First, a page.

Leader comment: Plea to parents lays bare teaching crisis

Teacher shortages are now a depressingly familiar worry in Scotland's schools, but for parents to be asked to help out will come as a shock.

Maths is a key subject suffering teacher shortages. Picture: Susan Burrell

Trinity Academy in Edinburgh has written to parents to tell them its lack of maths teachers has meant that colleagues with a maths “background” have had to be drafted in to help cover some classes.

However, more disturbing is the headteacher adding a plea for any parent who could “support us in any way”.

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This is an unacceptable situation that is unfair on pupils and takes parental goodwill a step too far.

Maths is a core subject, a crucial cornerstone of our children’s education. Pupils being taught by properly qualified professionals should be a given.

Many parents are happy to lend a hand with school activities, but on the fringes rather than getting involved in a key part of the curriculum. There should be no place for such begging letters.

It is shameful that we have got into this situation, considering First Minister Nicola Sturgeon has placed education as her number one priority.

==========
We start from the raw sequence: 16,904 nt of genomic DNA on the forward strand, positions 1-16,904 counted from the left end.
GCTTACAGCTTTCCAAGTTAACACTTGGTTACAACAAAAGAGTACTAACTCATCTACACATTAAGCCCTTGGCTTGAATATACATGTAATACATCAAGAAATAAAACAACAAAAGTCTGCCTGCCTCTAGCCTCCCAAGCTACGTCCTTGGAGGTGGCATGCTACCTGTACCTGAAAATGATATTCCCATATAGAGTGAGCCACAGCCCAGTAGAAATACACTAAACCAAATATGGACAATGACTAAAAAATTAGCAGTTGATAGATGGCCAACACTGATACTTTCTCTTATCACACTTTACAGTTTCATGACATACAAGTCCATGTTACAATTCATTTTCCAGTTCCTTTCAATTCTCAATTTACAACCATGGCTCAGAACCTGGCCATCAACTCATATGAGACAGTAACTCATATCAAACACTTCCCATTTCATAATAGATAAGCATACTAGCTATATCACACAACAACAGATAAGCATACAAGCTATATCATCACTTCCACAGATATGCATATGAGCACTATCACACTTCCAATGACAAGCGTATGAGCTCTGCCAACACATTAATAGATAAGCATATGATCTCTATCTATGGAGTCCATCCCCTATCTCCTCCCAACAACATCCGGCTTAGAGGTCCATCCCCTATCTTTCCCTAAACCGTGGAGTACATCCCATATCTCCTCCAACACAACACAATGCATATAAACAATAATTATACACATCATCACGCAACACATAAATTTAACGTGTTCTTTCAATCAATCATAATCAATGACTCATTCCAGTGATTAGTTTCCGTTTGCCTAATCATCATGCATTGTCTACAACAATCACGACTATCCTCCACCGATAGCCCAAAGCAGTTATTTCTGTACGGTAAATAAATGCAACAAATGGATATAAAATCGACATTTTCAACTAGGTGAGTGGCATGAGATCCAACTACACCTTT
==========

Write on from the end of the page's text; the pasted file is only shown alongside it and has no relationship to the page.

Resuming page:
Emphasis has also been placed on Stem subjects - science, technology, engineering and mathematics.

It is also an indictment on Edinburgh’s reputation as a world-class place to live and work that one of the Scottish capital’s major schools cannot attract enough maths teachers.

Worryingly, Trinity Academy’s plight is not unique.

Parents at Blairgowrie High School have also been asked to help with maths teaching, prompting Scottish Conservative leader Ruth Davidson to raise it at First Minister’s Questions in March.

Ms Sturgeon admitted there are teacher shortages in several subjects and said teacher training intakes had been increased.

On Monday, education secretary John Swinney - who was appointed to troubleshoot the crisis - launched the first Maths Week at a school in Glasgow.

It included him setting the first of a series of maths challenges to pupils.

But the challenge to ministers is how to get right such a fundamental part of our education system.

Innovative thinking is essential, since many more teachers threaten to leave the profession.

Casting the recruitment net wider could be an option, like the England-based Now Teach initiative to attract senior professionals from other careers.